A research shows that out of about thirty thousand food, beverage and health products introduced every year, bout 70-90% of them never live beyond a year. While some of these products were things that would not have cost a lot of money in research, some might have cost a bomb! A company like Texas Instruments spent over 600 million dollars on the development of personal computers before they realized that the sphere of personal computers was not their area of expertise. Similarly, millions of dollars were wasted in the development and launch of the “New Coke”, which could be named one of the biggest product disasters of the 20th Century. Four million dollars was lost in this incredibly expensive exercise and hundreds of thousands of Coke loyalists almost deserted Coke to Pepsi, before they decided to take things back. (Robert F Hartley: “Management mistakes & Successes”, John Wiley & Sons Inc.)
Every company that considers innovation as a core value invests a lot of time and energy on research and development of new and existing products. Daimler Chrysler, the brand owner of the prestigious Mercedes brand of automobiles has been performing research for over a decade on full-cell powered electric cars. In fact, Daimler Chrysler wants to penetrate segments of markets that have never been its core competency with this technological innovation. (Steven Ashley: “On the road to fuel cell cars”,
Scientific American, March 1 2005) A major challenge for Mercedes is to push its SUV sales as it has one of the most capable vehicles in the industry and yet has much lower sales due to the lower fuel efficiency. With a SUV running on renewable energy, it hopes to have greater sales in the SUV segment. This would push the life cycle of the SUV Mercedes segment as fuel efficiency would translate into money save for the customer.
There have been many other examples around the world of similar companies that have survived the onslaught of competition by reinventing the product to meet greater needs of its customers. One fine example again is Apple, which launched the Apple Ipod Music player that has grown from being merely a music player into a multi faceted gadget to meet every need. (Andrew Kusiak and Chun-Yu Tang: Innovation in a Requirement Life-Cycle Framework, Proceedings of the 5th International Symposium on Intelligent Manufacturing Systems, IMS’2006, Sakarya University, Sakarya, Turkey)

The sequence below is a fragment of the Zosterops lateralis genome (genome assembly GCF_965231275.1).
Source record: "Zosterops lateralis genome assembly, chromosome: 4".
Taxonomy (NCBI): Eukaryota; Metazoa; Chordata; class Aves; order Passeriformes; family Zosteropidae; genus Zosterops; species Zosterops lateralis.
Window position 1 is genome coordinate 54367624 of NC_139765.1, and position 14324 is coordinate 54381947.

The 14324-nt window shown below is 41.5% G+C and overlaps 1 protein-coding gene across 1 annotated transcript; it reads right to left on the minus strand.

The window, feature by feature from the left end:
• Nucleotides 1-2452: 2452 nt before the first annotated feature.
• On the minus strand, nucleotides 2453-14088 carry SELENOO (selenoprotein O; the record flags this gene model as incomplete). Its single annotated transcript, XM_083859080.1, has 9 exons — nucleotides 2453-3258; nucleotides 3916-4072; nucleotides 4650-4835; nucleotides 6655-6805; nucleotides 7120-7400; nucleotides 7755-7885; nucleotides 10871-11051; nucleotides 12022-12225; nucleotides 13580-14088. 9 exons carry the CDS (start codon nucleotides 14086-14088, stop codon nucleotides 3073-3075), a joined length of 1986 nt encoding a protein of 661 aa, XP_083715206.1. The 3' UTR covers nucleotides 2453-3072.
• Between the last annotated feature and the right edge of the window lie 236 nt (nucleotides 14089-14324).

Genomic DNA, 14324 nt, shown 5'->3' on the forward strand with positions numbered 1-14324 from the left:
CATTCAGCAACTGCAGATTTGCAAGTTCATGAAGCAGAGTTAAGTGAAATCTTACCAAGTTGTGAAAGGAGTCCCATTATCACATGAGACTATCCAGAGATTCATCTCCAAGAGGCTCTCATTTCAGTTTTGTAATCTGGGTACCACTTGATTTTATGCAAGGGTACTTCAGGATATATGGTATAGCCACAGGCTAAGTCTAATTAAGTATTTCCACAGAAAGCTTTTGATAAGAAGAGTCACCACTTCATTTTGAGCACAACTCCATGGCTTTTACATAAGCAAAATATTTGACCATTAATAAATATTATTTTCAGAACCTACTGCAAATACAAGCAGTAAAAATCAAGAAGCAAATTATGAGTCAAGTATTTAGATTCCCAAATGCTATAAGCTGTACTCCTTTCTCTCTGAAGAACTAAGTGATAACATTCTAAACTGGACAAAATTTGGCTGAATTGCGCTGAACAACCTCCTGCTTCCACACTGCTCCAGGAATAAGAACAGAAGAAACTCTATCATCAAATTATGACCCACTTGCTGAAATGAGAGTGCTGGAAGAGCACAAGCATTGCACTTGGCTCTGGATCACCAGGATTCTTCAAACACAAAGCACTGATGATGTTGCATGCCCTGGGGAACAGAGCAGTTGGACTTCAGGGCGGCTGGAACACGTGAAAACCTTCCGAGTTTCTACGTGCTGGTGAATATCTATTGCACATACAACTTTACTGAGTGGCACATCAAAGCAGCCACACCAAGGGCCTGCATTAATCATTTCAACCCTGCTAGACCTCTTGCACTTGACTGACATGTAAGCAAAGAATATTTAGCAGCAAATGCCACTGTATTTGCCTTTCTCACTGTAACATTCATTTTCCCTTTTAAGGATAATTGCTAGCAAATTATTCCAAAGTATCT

Another fine example of how research and reinvention have taken a vehicle to great heights is the Volkswagen beetle, which was a runaway success when it was launched in the late nineteen thirties. In those days, it was a complete revolution in the industry and enjoyed cult status for many years. With the advent of superior technologies from competition, the beetle lost its charm only to regain its position as a niche compact car in recent years. (George Taucher, Professor of International Business: After success, what next? success as a barrier to change, European Management Journal, March 1993
Just as in the above examples, any product that intends to withstand the onslaught of fierce competition would need to constantly reinvent itself and prove to the world that it has a strong place in commercial history and is a player to reckon with. The journey is not easy, as seeing the success of one organization hundreds jump in affecting the company, product and brand in several ways. A product or a brand that can survive through such vicissitudes is one that will withstand the test of time.